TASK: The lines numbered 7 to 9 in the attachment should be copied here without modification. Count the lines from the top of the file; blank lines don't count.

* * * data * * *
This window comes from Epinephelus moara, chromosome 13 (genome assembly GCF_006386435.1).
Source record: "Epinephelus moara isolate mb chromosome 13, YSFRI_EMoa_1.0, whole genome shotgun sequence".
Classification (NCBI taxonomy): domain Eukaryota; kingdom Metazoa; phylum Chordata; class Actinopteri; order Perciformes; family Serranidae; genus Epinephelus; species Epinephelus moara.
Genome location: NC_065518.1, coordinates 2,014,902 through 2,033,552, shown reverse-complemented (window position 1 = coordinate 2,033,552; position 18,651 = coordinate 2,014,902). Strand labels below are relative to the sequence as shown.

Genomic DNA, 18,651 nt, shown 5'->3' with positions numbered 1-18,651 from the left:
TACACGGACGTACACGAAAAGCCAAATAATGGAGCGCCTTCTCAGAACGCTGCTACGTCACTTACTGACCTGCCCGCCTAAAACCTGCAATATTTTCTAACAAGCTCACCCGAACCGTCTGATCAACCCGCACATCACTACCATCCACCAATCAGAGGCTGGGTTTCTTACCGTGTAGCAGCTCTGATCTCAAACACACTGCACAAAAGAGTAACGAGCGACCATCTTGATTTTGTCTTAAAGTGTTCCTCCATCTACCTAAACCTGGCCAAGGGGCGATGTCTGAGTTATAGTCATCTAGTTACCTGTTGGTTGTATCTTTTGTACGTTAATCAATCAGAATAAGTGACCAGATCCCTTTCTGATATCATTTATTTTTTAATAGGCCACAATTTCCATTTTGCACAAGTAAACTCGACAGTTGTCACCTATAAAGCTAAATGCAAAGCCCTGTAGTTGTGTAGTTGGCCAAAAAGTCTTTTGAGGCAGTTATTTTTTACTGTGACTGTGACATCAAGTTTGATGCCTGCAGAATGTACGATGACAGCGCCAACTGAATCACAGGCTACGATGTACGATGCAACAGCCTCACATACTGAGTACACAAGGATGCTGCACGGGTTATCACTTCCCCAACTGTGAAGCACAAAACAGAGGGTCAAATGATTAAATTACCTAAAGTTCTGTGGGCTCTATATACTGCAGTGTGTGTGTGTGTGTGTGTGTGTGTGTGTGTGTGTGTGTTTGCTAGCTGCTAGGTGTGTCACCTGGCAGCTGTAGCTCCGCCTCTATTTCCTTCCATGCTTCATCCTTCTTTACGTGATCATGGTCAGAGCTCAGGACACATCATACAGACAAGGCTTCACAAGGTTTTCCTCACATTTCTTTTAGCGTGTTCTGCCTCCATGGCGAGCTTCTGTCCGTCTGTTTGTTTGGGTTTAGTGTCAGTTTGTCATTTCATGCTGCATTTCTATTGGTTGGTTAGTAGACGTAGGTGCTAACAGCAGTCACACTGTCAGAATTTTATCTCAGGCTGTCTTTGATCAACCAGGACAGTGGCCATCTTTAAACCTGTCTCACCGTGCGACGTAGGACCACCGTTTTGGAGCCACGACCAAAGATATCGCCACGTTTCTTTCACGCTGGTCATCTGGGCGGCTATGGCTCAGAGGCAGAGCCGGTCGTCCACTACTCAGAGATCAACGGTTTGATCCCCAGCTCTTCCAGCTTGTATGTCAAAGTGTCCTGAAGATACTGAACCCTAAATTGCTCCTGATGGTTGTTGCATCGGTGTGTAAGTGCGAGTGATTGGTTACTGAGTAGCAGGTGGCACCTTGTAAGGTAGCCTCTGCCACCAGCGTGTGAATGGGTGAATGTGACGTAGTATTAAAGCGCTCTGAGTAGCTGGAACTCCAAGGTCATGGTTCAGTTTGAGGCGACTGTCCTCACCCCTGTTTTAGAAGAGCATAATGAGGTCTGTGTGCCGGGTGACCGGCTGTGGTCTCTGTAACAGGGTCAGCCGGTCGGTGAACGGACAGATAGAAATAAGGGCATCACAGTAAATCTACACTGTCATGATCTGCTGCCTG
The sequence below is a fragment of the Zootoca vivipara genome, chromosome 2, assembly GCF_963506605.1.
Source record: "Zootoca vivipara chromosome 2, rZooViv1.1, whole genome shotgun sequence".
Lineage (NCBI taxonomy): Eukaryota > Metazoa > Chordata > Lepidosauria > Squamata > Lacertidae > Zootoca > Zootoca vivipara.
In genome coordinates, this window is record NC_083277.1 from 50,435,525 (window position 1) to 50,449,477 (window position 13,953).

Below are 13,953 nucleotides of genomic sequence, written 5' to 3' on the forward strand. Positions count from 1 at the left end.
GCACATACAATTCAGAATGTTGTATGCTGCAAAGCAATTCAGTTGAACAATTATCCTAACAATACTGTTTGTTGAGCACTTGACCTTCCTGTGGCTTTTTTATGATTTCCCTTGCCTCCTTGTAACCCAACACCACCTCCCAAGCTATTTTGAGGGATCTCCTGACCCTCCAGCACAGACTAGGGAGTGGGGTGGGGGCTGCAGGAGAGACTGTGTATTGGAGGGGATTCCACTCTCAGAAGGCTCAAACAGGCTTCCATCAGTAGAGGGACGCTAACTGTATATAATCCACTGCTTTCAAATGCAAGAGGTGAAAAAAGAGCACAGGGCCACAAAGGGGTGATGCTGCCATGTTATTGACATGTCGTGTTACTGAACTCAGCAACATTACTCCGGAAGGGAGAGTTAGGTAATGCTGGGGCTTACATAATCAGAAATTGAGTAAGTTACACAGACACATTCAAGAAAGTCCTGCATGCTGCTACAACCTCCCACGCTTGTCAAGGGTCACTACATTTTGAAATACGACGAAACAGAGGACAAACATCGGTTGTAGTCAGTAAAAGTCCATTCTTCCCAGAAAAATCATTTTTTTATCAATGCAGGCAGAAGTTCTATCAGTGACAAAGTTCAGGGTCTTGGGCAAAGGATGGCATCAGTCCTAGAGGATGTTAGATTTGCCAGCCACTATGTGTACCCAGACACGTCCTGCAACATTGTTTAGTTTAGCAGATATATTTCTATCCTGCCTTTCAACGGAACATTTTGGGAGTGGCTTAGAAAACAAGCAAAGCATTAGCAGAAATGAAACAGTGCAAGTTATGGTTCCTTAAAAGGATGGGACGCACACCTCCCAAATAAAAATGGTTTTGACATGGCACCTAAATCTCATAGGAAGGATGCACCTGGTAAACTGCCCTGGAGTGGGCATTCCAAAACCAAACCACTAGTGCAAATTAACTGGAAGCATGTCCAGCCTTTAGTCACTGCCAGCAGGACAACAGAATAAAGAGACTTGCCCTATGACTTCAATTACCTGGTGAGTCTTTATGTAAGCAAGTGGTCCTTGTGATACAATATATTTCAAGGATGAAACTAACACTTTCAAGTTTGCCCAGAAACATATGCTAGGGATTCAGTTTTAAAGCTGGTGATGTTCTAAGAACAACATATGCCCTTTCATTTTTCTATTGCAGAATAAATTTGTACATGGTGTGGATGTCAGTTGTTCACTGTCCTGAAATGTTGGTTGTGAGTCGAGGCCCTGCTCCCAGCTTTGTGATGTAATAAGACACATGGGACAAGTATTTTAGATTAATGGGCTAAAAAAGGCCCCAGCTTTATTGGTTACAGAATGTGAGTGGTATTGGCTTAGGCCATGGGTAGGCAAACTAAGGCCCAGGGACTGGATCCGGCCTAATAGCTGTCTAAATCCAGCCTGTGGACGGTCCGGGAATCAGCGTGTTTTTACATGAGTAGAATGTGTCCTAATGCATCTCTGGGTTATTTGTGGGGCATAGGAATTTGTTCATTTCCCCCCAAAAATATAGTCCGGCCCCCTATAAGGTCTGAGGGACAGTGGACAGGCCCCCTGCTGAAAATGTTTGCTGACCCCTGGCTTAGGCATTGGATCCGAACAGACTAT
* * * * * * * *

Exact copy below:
The sequence below is a fragment of the Zootoca vivipara genome, chromosome 2, assembly GCF_963506605.1.
Source record: "Zootoca vivipara chromosome 2, rZooViv1.1, whole genome shotgun sequence".
Lineage (NCBI taxonomy): Eukaryota > Metazoa > Chordata > Lepidosauria > Squamata > Lacertidae > Zootoca > Zootoca vivipara.